THE IMPERIAL CODEX

These fine manuscripts - note the lacquered covers, the lovely calligraphy, the perfectly matched leaves - suggest the material trappings of the form: the thing was appreciated quite apart from the knowledge it purveyed. But books became a focus of such lavish attention only because they were valued as books. Ms. #9 contains a 13th c. poetic masterpiece every bit as beautiful as the manuscript itself; Ms. #3 contains Buddhist sermons believed to have magical efficacy, recited throughout Sri Lanka for centuries. The significance of the text motivated all efforts to make the book beautiful. The British introduction of moveable-type printing, papermaking and codex bookbinding had a mixed impact on indigenous traditions of learning and material culture. On one hand, these innovations were welcome revolutions. Suddenly, important texts could be disseminated on a scale that could keep up with demand. Between about 1860 and 1960, huge numbers of arcane products of Sri Lankan scholasticism, formerly preserved in specialized Buddhist monastic libraries and scriptoria, were published in full runs and sold. Exhibited here are codex runs from the 1890's of the same text that graces Ms. #9. It is worth noting that the appreciation of fine bookmaking carried over into an appreciation of fine codex binding.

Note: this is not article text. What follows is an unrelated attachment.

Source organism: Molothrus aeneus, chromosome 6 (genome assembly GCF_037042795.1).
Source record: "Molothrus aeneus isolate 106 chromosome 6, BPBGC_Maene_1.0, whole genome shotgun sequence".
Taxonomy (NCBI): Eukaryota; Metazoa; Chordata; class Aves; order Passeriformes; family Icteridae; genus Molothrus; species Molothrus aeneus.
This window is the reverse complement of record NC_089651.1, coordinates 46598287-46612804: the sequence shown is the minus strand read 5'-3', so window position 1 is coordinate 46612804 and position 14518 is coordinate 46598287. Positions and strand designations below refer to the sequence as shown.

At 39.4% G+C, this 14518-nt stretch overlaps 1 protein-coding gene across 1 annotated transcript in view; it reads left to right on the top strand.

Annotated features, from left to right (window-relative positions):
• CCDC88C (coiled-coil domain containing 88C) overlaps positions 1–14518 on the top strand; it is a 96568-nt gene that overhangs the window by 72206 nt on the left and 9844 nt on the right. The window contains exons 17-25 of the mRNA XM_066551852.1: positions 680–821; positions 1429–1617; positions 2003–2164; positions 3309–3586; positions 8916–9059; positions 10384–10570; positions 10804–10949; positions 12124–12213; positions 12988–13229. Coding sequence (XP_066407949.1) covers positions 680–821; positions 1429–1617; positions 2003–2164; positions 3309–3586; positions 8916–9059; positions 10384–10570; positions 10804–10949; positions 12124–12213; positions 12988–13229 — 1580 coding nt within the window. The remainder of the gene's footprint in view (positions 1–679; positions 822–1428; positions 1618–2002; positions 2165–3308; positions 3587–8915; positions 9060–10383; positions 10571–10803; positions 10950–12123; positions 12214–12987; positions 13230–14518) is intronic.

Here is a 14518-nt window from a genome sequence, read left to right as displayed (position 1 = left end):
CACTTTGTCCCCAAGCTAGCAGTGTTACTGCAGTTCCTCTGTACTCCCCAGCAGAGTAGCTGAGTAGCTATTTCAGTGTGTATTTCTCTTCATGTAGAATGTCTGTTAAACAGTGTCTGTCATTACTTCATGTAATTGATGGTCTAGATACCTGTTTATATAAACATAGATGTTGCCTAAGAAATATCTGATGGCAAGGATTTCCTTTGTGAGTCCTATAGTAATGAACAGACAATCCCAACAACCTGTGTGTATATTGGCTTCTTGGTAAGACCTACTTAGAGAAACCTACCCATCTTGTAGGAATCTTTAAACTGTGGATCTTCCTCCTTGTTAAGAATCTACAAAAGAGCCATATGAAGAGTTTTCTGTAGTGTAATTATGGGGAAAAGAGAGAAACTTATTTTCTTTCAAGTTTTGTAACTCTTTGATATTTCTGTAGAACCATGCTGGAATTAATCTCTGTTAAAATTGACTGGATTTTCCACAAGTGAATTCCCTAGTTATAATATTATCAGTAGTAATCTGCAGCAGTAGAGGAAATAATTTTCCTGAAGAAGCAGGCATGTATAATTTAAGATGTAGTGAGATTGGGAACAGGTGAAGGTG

But the birth of the Sri Lankan codex was the death of the palm leaf manuscript. The economic and monastic institutions that formerly kept the tradition going simply disappeared; manuscripts no longer needed to be produced nor read, obviating the need for the lacquerers and carvers and growers and cutters and scribes formerly in high demand. The care with which a manuscript must be made and read and kept became a nuisance; the flexibility of the book form (more leaves can always be added) became a liability and basis for suspicion. The once-widespread skills of making and reading palm leaf manuscripts have become virtually extinct in the 20th century, apart from handfuls of families which still preserve and practice ancestral healing traditions. Worse, white ants, bookworms, mold, mice, heat, floods, social upheavals and a severe paper shortage during the 1960's, during which booksellers' stocks were most lucratively sold by the kilo, have made the codices sometimes rarer than the manuscripts they supposedly replaced! Now not only the book form, but the very knowledge it preserved for millennia, is in danger of disappearing forever. Facing the problem which led to the invention of book culture in the first place, Buddhists sponsored a large project to re-inscribe printed texts onto palm leaves, illustrated in this 1984 photograph, currently underway at the very Sri Lankan temple where the first palm leaf manuscripts were made 2100 years ago. The modern book in palm leaf manuscript format exhibited here was published in homage to this book form by contemporary book artist Barbara Tetenbaum, in collaboration with the Whitman Books Arts Program and with funding from the President's Hewlett-Mellon fund (August, 1995). It contains a translation of the same text seen in Ms. #3.